The Great Western Trail


The Great Western Trail is a unique corridor of braided and paralleling trails for both motorized and non-motorized users. The trail system traverses 4,455 miles through Arizona, Utah, Idaho, Wyoming, and Montana. It incorporates stunning desert and canyon landscapes, plateaus, woodlands, dense forests and alpine meadows. It links 18 National Forests, Tribal, State and BLM administered lands and encompasses the most diverse vegetation, topography and wildlife in the western United States.

The Great Western Trail encompasses many of the popular trails throughout the five states. It is unusual in the sense that it provides "something somewhere for everyone." Some segments are non-motorized, some are shared use, while other portions are developed for motorized use.

In 1996, the Great Western Trail was designated Utah's Centennial Trail as part of the Statehood Centennial celebration. In 2000, the GWT was designated one of 16 National Millennium Trails by the White House and the Department of Transportation. The Great Western Trail is currently under study by the U.S. Congress to become part of the National Trails System.

Trip Suggestions

Trail in the Grand Staircase-Escalante National Monument Click here to Download the Trail Map The Great Western Trail: Grand Staircase-Escalante

This trail map is near Lookout Peak and Bluedell Knoll in central Utah. This trail suggestion is also near Capital Reef National Park, which would also serve as an alternative for completion of this medal. Special thanks to Troop 746 and Scoutmaster Gary for allowing us to use this information.

Background & History
The Great Western Trail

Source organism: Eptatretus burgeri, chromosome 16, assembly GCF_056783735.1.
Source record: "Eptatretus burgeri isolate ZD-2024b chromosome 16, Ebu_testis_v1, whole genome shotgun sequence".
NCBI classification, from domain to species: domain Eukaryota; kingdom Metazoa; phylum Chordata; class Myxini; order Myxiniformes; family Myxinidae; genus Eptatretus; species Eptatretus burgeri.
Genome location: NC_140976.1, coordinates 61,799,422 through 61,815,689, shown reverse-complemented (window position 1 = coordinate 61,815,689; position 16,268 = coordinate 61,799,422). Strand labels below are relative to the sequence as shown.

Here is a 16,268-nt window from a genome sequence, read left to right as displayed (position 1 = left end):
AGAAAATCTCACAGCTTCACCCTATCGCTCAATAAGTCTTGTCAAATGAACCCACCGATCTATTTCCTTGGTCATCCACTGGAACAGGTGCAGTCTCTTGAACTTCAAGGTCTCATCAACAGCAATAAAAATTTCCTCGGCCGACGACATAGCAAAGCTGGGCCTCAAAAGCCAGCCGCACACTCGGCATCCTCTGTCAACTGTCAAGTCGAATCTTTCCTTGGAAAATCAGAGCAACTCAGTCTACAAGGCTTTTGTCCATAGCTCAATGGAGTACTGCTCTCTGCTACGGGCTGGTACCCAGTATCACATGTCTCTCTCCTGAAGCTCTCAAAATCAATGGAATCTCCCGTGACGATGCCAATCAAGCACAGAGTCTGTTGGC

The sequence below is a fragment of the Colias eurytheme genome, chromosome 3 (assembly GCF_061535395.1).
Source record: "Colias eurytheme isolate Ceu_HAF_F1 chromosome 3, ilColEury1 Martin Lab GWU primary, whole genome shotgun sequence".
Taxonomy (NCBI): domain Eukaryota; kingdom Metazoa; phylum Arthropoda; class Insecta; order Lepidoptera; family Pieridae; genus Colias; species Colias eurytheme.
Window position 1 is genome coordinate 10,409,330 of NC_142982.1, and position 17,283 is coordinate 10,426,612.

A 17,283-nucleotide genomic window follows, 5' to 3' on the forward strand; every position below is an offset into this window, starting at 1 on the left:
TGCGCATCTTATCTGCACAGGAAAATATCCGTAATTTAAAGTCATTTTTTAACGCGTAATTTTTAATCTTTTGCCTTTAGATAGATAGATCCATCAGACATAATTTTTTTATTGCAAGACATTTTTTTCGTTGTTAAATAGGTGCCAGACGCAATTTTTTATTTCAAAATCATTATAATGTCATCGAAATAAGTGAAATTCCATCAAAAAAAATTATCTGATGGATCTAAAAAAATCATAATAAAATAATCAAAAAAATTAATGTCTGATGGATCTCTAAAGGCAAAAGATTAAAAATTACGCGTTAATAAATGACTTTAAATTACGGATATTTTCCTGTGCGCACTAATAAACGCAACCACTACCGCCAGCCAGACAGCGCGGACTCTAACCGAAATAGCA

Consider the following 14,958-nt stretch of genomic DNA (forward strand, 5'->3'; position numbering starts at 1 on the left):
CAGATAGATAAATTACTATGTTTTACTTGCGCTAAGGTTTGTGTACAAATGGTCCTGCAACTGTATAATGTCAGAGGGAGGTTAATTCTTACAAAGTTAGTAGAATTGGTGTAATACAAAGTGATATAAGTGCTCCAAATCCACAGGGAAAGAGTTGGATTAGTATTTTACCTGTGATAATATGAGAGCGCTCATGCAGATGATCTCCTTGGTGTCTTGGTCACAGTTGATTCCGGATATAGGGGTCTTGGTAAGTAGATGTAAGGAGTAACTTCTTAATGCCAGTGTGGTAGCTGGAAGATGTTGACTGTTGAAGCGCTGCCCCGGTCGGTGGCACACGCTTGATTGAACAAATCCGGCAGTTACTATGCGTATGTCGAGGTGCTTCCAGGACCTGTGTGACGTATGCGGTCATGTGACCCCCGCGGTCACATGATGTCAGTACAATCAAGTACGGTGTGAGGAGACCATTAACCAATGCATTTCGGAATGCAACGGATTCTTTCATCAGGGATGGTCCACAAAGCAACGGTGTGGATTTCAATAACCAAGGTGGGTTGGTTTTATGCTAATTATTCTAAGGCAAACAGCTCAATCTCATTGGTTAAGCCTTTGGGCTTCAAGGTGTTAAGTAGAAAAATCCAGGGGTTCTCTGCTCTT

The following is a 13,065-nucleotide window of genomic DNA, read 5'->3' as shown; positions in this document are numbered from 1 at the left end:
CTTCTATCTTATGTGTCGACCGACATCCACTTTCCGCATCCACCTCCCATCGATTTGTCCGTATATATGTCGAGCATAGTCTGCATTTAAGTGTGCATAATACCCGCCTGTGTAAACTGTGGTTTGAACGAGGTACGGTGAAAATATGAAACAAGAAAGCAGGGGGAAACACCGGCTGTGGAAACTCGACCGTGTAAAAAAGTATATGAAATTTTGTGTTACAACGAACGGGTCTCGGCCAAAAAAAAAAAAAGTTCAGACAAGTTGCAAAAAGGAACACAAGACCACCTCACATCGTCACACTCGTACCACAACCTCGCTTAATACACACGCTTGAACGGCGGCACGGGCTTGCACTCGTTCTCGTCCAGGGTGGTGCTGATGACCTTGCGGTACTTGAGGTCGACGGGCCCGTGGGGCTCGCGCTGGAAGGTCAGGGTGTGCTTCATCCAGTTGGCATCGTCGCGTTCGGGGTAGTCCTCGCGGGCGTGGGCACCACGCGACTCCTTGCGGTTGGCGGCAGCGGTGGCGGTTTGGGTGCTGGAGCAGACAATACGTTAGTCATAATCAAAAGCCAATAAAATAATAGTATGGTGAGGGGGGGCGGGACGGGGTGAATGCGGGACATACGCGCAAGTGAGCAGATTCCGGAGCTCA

The General Route of the Trail

The Great Western Trail will eventually stretch from Canada to Mexico, going through Montana, Idaho, Wyoming, Utah, and Arizona. In Utah, the trail is fairly well developed and marked throughout a number of National Forests, but it is not yet linked from the Arizona border to the Dixie National Forest.

The majority of the Great Western Trail is open to multiple use, so no matter if you are on a mountain bike, a horse, an ATV or your own two feet, you can use it to explore the natural wonders of the state.

Great Western Trail - Utah

Utah Dixie National Forest: About 125 miles, from the southwestern corner of the forest, south of Bryce Canyon National Park, northeast through the Escalante Mountains, skirting the southern edge of the Aquarius Plateau, and over the Boulder Mountains into the Fishlake National Forest.

Fishlake National Forest: From Torrey the trail goes about 75 miles north through the forest to the Border of the Manti-La Sal National Forest. At several points it crossed the Paiute ATV trail, so those who prefer motorized vehicles can ride more or less parallel to those who prefer bikes, feet, and horses.

In the Manti-La Sal National Forest, the Great Western Trail turns into the Adventure Highway and runs concurrently with Skyline Drive north to the Uinta National Forest.

In Uinta National Forest: From the southern border, the trail is 65 miles long, skirting Lone Peak & Timpanogos Wilderness areas, then along Strawberry Ridge to Spanish Fork Canyon.

Wasatch-Cache: From Albion Basin, the trail skirts the eastern face of the Wasatch Front (that is, the back of the front), occasionally crossing onto private lands. North of Ogden the trail joins UT-165, goes east on UT-101, then north into the forest again. It crosses the Idaho border just north of Beaver Mountain. The distance is roughly 150 miles.

Detailed Maps

The Great Western Trail - Idaho The Great Western Trail - Montana The Great Western Trail - Utah The Great Western Trail - Arizona

"Rollin, Rollin, Rollin, Keep those doggies rollin"

Download the Great Western Trail Application


Award Requirements


A.Camp 2 days and 1 night along or in the vicinity of the trail.
B. Travel the Trail Using One or More of the Choices Below
1.Hike 10 Miles
2.Cycle 15 Miles or Mountain Bike 10 miles
3.Horseback ride 10 Miles
4.Canoe, raft, kayak or paddle 10 miles
C.Study the History of the Trail and Complete the Trail Quiz
D.Visit an Interpretive Center or Historic Marker